Bitter Beer Cask label circa 1925.

Bitter Beer Cask label circa 1925.
A quantity of these cask labels were found in the caves at Reigate.

Monday, 18 February 2008



Before moving on to further brewing concerns in Reigate, the author would like to deal with miscellaneous other information proper to Mellersh & Neale which it is felt would interest the reader. This information concerns various aspects such as the volume of trade the brewery enjoyed, the extent of its plant throughout the brewery, and details of its various contracts with suppliers. The author gives this information only to convey to the reader some idea of the undertaking it actually was.

At the end of this webpage I have shown some illustrations of beer-bottle labels in an endeavour to convey some idea of the variety of brews Mellersh & Neale had available to offer the discerning drinker. Among other brews, there was produced a patriotic beer during the Great War called Khaki Ale. The label design for which was registered as a trademark on May 5th, 1915 (TM: 367.216). How fitting a tribute to those young men who enlisted in the early years of the conflict, many of whom were destined never to return. The Brewery Trade Review for October 1st, 1914, reported that eleven employees and two horses were enlisted for active service from the ranks of Mellersh & Neale.

The prices of beer rocketed during the war years as duty was ever increasingly levied, and the specific gravity of the beers, by Government order, were reduced. The following chart shows the effect over the period 1914 to 1919. What is not revealed in the chart is that for the year ended December 31st, 1913, the beer duty rate rose to 23/- per barrel. By 1919, "Entire" was no longer brewed. It had become a casualty of the War. By Government order, only light beers were to be brewed. Public Houses were also restricted to only 50% of their pre-war stock and in 1920 at the Brewing Exhibition for the first time ever, there was no brew of "Porter" or "Entire" on show.

Beer duties during the Second World War also took their toll. At the outbreak of hostilities, duty increased 24/- per bulk barrel upon peacetime levels, and a further increase by 17/- at a specific gravity of 1027+ was introduced in April 1940 with an additional 6d per degree above that level.

Despite these restrictions, Mellersh & Neale continued to produce beers of the finest quality. The Company enjoyed several awards for their products. First Prize was awarded to them for their Stout in the 1907 Brewers Exhibition, and their Mild Ale carried away the first prize in 1921. They also boasted the highest award in the Mineral Water, Food & Cooking Exhibition, 1904.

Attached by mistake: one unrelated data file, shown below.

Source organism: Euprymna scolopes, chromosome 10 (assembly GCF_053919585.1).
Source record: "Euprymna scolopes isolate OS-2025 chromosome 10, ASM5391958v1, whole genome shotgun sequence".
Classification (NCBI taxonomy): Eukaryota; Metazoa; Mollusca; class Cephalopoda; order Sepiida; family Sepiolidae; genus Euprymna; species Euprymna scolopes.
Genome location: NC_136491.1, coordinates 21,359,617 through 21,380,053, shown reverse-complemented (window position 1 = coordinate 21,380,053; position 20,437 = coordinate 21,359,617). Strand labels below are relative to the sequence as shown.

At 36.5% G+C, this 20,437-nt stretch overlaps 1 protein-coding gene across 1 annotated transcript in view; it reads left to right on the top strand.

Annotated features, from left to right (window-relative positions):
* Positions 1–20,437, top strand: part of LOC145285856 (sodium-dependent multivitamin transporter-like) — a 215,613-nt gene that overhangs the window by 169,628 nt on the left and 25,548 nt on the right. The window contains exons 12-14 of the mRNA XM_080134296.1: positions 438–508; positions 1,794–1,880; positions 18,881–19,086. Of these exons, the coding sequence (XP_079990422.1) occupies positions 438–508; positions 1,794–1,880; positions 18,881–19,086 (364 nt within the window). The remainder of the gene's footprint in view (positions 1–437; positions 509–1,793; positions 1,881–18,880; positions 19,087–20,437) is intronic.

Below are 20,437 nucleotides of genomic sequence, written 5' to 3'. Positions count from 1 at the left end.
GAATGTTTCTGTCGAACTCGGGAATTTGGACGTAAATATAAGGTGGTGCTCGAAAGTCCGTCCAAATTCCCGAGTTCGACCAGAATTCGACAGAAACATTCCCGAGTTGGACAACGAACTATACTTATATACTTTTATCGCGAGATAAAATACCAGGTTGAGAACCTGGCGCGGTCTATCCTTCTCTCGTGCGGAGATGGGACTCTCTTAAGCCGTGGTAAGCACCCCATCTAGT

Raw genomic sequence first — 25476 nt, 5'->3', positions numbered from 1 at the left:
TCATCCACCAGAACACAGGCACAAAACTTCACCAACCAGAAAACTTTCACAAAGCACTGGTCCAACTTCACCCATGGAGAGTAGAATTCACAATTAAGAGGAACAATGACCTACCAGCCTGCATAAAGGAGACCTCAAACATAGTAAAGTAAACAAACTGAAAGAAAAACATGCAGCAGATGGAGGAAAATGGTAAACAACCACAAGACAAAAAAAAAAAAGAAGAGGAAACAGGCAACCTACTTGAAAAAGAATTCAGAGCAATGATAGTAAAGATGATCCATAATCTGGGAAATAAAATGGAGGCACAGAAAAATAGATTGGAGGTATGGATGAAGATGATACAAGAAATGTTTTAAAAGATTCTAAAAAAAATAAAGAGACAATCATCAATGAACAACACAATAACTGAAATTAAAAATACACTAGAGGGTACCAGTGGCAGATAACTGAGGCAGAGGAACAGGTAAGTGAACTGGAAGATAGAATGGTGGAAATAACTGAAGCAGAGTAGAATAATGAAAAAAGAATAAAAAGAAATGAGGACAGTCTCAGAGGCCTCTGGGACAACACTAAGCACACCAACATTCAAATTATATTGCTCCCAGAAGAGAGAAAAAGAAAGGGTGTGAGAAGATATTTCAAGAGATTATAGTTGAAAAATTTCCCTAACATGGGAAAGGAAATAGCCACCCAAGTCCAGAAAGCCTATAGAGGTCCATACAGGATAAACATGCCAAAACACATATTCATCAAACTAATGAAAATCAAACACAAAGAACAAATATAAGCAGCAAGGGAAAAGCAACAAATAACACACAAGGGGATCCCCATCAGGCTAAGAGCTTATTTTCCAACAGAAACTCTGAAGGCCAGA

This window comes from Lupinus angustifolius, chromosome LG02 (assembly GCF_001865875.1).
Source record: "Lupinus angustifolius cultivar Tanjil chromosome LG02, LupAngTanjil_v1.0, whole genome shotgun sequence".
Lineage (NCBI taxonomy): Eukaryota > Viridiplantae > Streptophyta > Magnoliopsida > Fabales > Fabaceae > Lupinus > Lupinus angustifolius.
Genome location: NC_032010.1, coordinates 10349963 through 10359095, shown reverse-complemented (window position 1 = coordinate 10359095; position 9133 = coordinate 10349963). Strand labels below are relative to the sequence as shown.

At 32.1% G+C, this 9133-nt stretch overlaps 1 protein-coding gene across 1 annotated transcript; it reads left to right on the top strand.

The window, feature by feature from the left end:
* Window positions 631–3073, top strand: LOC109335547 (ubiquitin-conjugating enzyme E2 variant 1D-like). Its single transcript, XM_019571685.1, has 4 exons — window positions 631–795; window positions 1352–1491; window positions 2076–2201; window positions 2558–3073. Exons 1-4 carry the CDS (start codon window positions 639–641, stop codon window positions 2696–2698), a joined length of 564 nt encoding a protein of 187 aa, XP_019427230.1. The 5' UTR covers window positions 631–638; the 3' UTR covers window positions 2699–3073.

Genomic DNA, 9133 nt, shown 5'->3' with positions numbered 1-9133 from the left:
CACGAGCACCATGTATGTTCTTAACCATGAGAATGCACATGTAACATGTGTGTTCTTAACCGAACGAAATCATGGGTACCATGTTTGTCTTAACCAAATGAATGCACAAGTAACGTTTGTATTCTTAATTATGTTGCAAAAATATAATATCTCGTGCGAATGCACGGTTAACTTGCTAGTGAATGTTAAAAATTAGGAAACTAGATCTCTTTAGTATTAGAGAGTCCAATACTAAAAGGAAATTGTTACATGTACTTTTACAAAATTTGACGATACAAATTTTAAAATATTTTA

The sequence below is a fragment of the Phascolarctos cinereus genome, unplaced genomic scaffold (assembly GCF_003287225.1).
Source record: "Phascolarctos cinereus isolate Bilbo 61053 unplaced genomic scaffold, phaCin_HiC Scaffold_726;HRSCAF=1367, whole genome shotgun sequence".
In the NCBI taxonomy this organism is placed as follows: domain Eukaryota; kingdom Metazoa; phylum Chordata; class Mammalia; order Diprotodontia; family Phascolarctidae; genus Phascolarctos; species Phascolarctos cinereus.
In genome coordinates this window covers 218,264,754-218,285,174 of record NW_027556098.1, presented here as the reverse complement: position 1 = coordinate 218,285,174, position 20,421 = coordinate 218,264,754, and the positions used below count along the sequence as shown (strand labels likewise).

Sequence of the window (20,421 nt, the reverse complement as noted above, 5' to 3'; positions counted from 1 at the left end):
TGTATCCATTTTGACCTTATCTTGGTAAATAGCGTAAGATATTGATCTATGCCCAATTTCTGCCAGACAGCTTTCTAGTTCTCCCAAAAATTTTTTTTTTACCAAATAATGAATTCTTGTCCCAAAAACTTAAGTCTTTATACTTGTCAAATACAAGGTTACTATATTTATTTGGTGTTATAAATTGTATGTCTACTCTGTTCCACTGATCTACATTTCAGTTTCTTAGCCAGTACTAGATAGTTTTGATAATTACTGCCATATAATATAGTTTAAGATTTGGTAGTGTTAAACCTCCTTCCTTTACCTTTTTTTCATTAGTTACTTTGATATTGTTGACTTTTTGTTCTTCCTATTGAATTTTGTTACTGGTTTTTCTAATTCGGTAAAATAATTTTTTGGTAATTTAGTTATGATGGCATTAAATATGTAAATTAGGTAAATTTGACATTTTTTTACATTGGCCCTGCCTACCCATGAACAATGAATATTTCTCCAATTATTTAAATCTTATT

At the time of the Meux acquisition of Mellersh & Neale, a list was drawn up of the various contracts which were extant with regard to raw materials. Among these the most notable facts were as follows:

Brewers & Bottlers Supply Ltd. 100 gross first quality pasturising screw stoppers, lettered Mellersh & Neale, at five shillings and five pence per gross nett, delivered.

Avern, Sons & Barris. For IPA and Brown Ale, 2561 corks at ninepence halfpenny per gross. For Guinness, LBA, No 2 Ale, Stout, and Single Stout, 5622 gross corks at eightpence halfpenny per gross.

Wood, Hanbury, Rhodes & Jackson. 9 pockets of Paine Mid-Kent 240/- 1936, 10cwts. 1 qrs., 0lbs.;
Arthur Morris & Co. 10 bales of 235/- Styrian 1937, of which 5 bales in cold store, 9cwts. 1qr. 14lbs.;
Henry Barrett & Co. 7 pockets of 208/- Podmore Kent 1936, 11cwts. 2qrs. 3lbs.; 3 pockets of 187/- Corke, Sussex 1937, 5cwts. 2qrs. 24lbs; and 5 pockets of 188/- Betts, Mid-Kent 1937, 7cwts. 3qrs. 18lbs.; making a total stock at the brewery of 44cwts. 3qrs. 3lbs.

Gripper, Son & Wightman. 420qrs. Pale "B" at 73/- per qr.; 400qrs of Mild Ale "B" at 67/- per qr; 100qrs Ouchak at 59/- per qr. Total: 920qrs.
R. & W. Paul Ltd. 50qrs Mild Ale at 66/- per qr.; 170qrs Californian "B" at 65/- per qr.; Total: 220qrs.

Albion Sugar Co. Ltd. 43 tons invert sugar. No.1. at £21 per ton; No.2. at £20 per ton; and No,3. at £19 per ton. Delivered to the brewery as required;
J. Travers & Co. 17 and a half cwts Venezuela Panela Raw Cane at 21/3d per cwt.

A visitor to the brewery in 1933 was invited by Mellersh & Neale to write up his visit, which he agreed to do, and the result was produced as a publication issued by the brewery later that same year. The charm of the tour lies in the writer's style, and since it gives an excellent insight to the workings of the brewery, the author reproduces it here without alteration:

"The pleasant smell of grain tells us we are with the malt, which is taken from the sacks and thrown into the mill to be electrically crushed. Before passing to the actual rollers it encounters a row of electric magnets which pick out any fragments of metal which may have found their way into the barley.